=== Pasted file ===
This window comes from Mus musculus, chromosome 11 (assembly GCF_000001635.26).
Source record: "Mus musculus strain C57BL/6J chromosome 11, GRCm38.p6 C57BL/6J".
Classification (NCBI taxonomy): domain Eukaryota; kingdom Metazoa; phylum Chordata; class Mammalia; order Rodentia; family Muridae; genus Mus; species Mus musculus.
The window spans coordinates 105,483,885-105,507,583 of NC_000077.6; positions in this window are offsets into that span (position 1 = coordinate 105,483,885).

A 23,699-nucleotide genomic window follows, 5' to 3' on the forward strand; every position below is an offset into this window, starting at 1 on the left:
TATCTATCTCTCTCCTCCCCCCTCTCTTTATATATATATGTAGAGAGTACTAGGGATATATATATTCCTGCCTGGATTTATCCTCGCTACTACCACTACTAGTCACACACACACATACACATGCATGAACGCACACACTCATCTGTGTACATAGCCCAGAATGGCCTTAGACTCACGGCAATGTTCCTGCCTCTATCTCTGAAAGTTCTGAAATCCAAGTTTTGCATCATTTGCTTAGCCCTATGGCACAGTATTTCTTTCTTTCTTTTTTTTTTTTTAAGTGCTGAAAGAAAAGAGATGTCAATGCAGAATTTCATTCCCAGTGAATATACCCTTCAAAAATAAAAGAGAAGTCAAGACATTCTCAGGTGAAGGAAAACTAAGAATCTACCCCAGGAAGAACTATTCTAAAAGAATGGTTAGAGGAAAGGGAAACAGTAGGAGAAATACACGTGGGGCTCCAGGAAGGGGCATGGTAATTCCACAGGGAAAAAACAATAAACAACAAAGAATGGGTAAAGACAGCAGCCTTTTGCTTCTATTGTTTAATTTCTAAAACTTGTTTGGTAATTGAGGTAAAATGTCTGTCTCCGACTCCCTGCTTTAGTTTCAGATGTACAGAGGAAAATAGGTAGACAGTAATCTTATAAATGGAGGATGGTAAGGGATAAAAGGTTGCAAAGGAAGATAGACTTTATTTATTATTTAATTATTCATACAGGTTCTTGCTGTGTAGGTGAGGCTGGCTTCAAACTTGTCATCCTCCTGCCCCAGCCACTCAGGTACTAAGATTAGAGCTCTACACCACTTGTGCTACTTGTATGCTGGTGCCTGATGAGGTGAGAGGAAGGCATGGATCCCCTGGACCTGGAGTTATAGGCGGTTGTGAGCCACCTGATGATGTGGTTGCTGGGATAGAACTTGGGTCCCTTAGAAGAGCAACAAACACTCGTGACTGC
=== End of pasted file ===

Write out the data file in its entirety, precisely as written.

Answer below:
This window comes from Mus musculus, chromosome 11 (assembly GCF_000001635.26).
Source record: "Mus musculus strain C57BL/6J chromosome 11, GRCm38.p6 C57BL/6J".
Classification (NCBI taxonomy): domain Eukaryota; kingdom Metazoa; phylum Chordata; class Mammalia; order Rodentia; family Muridae; genus Mus; species Mus musculus.
The window spans coordinates 105,483,885-105,507,583 of NC_000077.6; positions in this window are offsets into that span (position 1 = coordinate 105,483,885).

A 23,699-nucleotide genomic window follows, 5' to 3' on the forward strand; every position below is an offset into this window, starting at 1 on the left:
TATCTATCTCTCTCCTCCCCCCTCTCTTTATATATATATGTAGAGAGTACTAGGGATATATATATTCCTGCCTGGATTTATCCTCGCTACTACCACTACTAGTCACACACACACATACACATGCATGAACGCACACACTCATCTGTGTACATAGCCCAGAATGGCCTTAGACTCACGGCAATGTTCCTGCCTCTATCTCTGAAAGTTCTGAAATCCAAGTTTTGCATCATTTGCTTAGCCCTATGGCACAGTATTTCTTTCTTTCTTTTTTTTTTTTTAAGTGCTGAAAGAAAAGAGATGTCAATGCAGAATTTCATTCCCAGTGAATATACCCTTCAAAAATAAAAGAGAAGTCAAGACATTCTCAGGTGAAGGAAAACTAAGAATCTACCCCAGGAAGAACTATTCTAAAAGAATGGTTAGAGGAAAGGGAAACAGTAGGAGAAATACACGTGGGGCTCCAGGAAGGGGCATGGTAATTCCACAGGGAAAAAACAATAAACAACAAAGAATGGGTAAAGACAGCAGCCTTTTGCTTCTATTGTTTAATTTCTAAAACTTGTTTGGTAATTGAGGTAAAATGTCTGTCTCCGACTCCCTGCTTTAGTTTCAGATGTACAGAGGAAAATAGGTAGACAGTAATCTTATAAATGGAGGATGGTAAGGGATAAAAGGTTGCAAAGGAAGATAGACTTTATTTATTATTTAATTATTCATACAGGTTCTTGCTGTGTAGGTGAGGCTGGCTTCAAACTTGTCATCCTCCTGCCCCAGCCACTCAGGTACTAAGATTAGAGCTCTACACCACTTGTGCTACTTGTATGCTGGTGCCTGATGAGGTGAGAGGAAGGCATGGATCCCCTGGACCTGGAGTTATAGGCGGTTGTGAGCCACCTGATGATGTGGTTGCTGGGATAGAACTTGGGTCCCTTAGAAGAGCAACAAACACTCGTGACTGC